SPONGING ON COMPETITORS IN PURSUIT OF CLIENTS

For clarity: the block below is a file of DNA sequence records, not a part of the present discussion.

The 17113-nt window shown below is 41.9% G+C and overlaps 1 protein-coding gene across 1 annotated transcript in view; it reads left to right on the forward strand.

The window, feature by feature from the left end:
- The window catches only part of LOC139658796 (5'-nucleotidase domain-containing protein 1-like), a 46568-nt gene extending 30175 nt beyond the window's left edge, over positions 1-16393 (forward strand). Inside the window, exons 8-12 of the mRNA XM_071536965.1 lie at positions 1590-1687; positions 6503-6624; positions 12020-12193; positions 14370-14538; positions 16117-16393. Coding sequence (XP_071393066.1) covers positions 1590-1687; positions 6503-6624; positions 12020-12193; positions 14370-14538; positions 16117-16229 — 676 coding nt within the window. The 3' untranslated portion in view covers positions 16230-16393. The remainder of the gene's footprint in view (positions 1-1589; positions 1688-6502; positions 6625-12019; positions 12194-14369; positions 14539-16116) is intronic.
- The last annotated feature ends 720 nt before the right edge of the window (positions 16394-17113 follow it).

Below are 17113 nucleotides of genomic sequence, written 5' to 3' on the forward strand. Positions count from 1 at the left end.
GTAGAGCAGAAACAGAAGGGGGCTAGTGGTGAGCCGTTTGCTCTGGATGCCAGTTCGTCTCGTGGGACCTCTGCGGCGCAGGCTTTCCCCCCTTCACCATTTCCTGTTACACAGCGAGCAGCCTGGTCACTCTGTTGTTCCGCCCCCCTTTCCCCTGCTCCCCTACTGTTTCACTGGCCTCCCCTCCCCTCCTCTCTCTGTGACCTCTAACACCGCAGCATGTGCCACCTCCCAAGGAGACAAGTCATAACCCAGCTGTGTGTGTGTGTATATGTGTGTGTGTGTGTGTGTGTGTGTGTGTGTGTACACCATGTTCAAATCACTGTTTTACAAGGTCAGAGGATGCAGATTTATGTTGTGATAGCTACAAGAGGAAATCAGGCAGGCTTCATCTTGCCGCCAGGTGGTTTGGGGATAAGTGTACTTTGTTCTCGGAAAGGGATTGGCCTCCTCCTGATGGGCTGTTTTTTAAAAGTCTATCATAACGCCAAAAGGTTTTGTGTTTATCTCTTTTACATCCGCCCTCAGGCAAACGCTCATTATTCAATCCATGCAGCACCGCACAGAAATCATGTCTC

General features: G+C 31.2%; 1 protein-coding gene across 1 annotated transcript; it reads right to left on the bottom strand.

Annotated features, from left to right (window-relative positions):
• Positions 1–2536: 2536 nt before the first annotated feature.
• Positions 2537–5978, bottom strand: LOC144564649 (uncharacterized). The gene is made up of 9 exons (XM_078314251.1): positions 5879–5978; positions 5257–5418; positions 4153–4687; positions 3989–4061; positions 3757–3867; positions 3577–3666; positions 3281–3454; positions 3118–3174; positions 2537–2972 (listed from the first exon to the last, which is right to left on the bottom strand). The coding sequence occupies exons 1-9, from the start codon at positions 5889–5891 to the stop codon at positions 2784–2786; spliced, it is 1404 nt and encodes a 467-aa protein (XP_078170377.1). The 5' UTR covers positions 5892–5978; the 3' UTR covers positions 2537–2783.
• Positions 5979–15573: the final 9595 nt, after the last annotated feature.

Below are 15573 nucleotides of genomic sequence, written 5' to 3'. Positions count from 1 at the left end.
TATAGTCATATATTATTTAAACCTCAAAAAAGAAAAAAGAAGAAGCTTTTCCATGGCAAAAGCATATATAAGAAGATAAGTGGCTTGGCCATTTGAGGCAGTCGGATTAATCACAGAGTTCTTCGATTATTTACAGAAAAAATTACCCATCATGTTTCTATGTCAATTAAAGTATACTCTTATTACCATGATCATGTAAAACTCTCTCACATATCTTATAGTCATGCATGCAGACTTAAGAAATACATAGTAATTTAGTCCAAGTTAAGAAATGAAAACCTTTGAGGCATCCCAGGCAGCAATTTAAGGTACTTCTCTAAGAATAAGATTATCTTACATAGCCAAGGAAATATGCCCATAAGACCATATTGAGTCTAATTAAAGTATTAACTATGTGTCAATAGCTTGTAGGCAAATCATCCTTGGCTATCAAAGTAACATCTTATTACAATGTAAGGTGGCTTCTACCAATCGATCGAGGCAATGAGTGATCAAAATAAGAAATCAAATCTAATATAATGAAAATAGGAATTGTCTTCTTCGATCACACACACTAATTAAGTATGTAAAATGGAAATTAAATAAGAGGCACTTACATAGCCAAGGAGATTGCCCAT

At least three Bulgarian companies could not resist this year the temptation to hit a blow on their competitors while advertising their own product. For months on end the audience was amused by the game organized by the Zagorka brewery and the reply of its biggest rival Kamenitza. While the fans of the Stara Zagora brand were collecting beer caps, hoping to win a BMW jeep, the Plovdiv-baser brewer tried to persuade them and everybody else that good beer is not due to the cap. In the end the Union of Brewers reported that the Cypriot Brewinvest and the Belgian Interbrew (controlling respectively Zagorka and Kamenitza) remained the leaders on the domestic beer market, leaving far behind in the ranking all other competitors. Despite the summer superiority of Kamenitza in respect of sold hectolitres, Zagorka remained No 1 in the branch for the first eight months of 2003 with a 32% market shares. According to ads experts, Zagorka's strategy and the reply from Kamenitza were worked out well and demonstrated a good knowledge of the real and potential clients' habits. The ads campaign of Brewinvest traditionally staked on Bulgarians' interest toward promotional games, while the answer from Kamenitza was witty and did not contain any malice or agressiveness. When we speak about brewers, however, such campaigns cannot result in any significant shifts in the market positions, Roumyana Kalcheva, a marketing expert in the agency for market research Market Test, commented. Beer consumers in Bulgaria do not tend to be super-loyal to any specific brand. They rather prefer broached, bottled or stout beer, and they are inclined to change the brand in order to ge what they want. Yet, the fans of Zagorka and Kamenitza should be satisfied. The former - because the strategy caused a reaction, and the latter - because they gave a good answer to the competitors, Ms. Kalcheva added. The practice of sponging on the competitors persisted in 2003, especially in the sphere of electronic mass media. The Bulgarian National Radio (BNR) marked the beginning of its holiday programme scheme by the motto The first meet the summer first. Around the swimming pool of the Maria Louiza artificial beach in Sofia the state-run radio's head Polya Stancheva assured her guests that the BNR was No 1 on the radio air and was therefore morally entitled to throw up a party on July 1. The game with figures was doubtlessly aimed to hit the image of BNR's most serious rival Darik Radio, which summer party was a day earlier - on June 30. The private electronic media also invited its fans around a swimming pool - that of the Bankya Palace hotel - in which Darik's owners Radosvet Radev is a shareholder. Amidst the lack of hot news, the competition between the two radio stations was met with enthusiasm by the dailies, which wrote about the menu at the parties and which one was attended by a larger number of politicians and businessmen. (In fact the main interst was which radio's party was visited by the Chief Secretary of the Interior Ministry Gen. Boiko Borissov). In the fight for prestige the BNR tried to attract the Parliamentary Chairperson Ognyan Gerdjikov. However, he replied by self-criticism: Unlike Parliament, the BNR has a high rating and it is well-deserved.The Bulgarian National Television (BNT) also did whatever it could in order to hit its most serious rival bTV. The motto of BNT's summer party was: There was no Nova TV, there was nor Murdoc, there was nothing but BNT. As usual, bTV did not answer back the challenge.In fact, the most biting ads through the year came from BNT, especially when the news teams of Channel 1 and the now extinct Air 2 were obvious rivals. BNT's Air 2 even chose as its official ads slogan the sentence Two is more than one, trying to change the public opinion that Channel 1 is the more important and prestigious programme. At teh dawn of democracy, however, the biggest ads blunder was not made by a radio or a TV channel, but by a trade company. The ads campaign of the Terastio chips would be hardly forgotten (or repeated) in the near future. The Greek company, importing the product, presented it in Bulgaria by the announcement: This is not Zrancho, this is Terastio. The protest of Zrancho against the unfair competition resulted in a huge fine to the Greek company, and finally Terastio had to leave the domestic market.